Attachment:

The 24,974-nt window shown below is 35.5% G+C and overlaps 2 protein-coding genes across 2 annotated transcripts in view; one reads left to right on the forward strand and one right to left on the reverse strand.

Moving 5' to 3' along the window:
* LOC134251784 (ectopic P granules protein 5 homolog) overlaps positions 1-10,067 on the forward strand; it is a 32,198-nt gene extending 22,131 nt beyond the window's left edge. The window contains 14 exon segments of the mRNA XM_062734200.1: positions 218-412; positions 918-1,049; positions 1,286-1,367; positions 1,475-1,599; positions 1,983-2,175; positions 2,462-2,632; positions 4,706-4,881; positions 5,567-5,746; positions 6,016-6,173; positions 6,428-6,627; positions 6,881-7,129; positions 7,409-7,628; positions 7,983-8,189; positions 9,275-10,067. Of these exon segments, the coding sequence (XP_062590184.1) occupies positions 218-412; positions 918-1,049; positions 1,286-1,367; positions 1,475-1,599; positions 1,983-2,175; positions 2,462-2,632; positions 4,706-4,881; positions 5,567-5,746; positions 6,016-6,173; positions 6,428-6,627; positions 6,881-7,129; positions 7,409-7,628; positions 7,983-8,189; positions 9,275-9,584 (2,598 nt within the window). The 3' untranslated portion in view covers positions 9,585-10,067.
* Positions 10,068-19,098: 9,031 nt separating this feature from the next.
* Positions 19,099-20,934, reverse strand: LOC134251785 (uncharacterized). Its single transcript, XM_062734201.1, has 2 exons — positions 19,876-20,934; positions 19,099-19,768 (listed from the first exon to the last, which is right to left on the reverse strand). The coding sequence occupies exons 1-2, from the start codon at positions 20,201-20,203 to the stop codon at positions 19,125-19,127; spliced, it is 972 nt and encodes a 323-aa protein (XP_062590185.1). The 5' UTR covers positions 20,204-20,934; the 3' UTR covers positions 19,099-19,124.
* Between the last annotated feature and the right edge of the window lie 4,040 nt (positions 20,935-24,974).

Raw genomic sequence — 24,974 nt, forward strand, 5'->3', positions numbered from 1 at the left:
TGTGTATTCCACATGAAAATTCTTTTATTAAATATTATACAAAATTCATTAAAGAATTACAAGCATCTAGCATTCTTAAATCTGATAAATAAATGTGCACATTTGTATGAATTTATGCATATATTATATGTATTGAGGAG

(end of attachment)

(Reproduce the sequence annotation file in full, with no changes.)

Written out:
The 24,974-nt window shown below is 35.5% G+C and overlaps 2 protein-coding genes across 2 annotated transcripts in view; one reads left to right on the forward strand and one right to left on the reverse strand.

Moving 5' to 3' along the window:
* LOC134251784 (ectopic P granules protein 5 homolog) overlaps positions 1-10,067 on the forward strand; it is a 32,198-nt gene extending 22,131 nt beyond the window's left edge. The window contains 14 exon segments of the mRNA XM_062734200.1: positions 218-412; positions 918-1,049; positions 1,286-1,367; positions 1,475-1,599; positions 1,983-2,175; positions 2,462-2,632; positions 4,706-4,881; positions 5,567-5,746; positions 6,016-6,173; positions 6,428-6,627; positions 6,881-7,129; positions 7,409-7,628; positions 7,983-8,189; positions 9,275-10,067. Of these exon segments, the coding sequence (XP_062590184.1) occupies positions 218-412; positions 918-1,049; positions 1,286-1,367; positions 1,475-1,599; positions 1,983-2,175; positions 2,462-2,632; positions 4,706-4,881; positions 5,567-5,746; positions 6,016-6,173; positions 6,428-6,627; positions 6,881-7,129; positions 7,409-7,628; positions 7,983-8,189; positions 9,275-9,584 (2,598 nt within the window). The 3' untranslated portion in view covers positions 9,585-10,067.
* Positions 10,068-19,098: 9,031 nt separating this feature from the next.
* Positions 19,099-20,934, reverse strand: LOC134251785 (uncharacterized). Its single transcript, XM_062734201.1, has 2 exons — positions 19,876-20,934; positions 19,099-19,768 (listed from the first exon to the last, which is right to left on the reverse strand). The coding sequence occupies exons 1-2, from the start codon at positions 20,201-20,203 to the stop codon at positions 19,125-19,127; spliced, it is 972 nt and encodes a 323-aa protein (XP_062590185.1). The 5' UTR covers positions 20,204-20,934; the 3' UTR covers positions 19,099-19,124.
* Between the last annotated feature and the right edge of the window lie 4,040 nt (positions 20,935-24,974).

Raw genomic sequence — 24,974 nt, forward strand, 5'->3', positions numbered from 1 at the left:
TGTGTATTCCACATGAAAATTCTTTTATTAAATATTATACAAAATTCATTAAAGAATTACAAGCATCTAGCATTCTTAAATCTGATAAATAAATGTGCACATTTGTATGAATTTATGCATATATTATATGTATTGAGGAG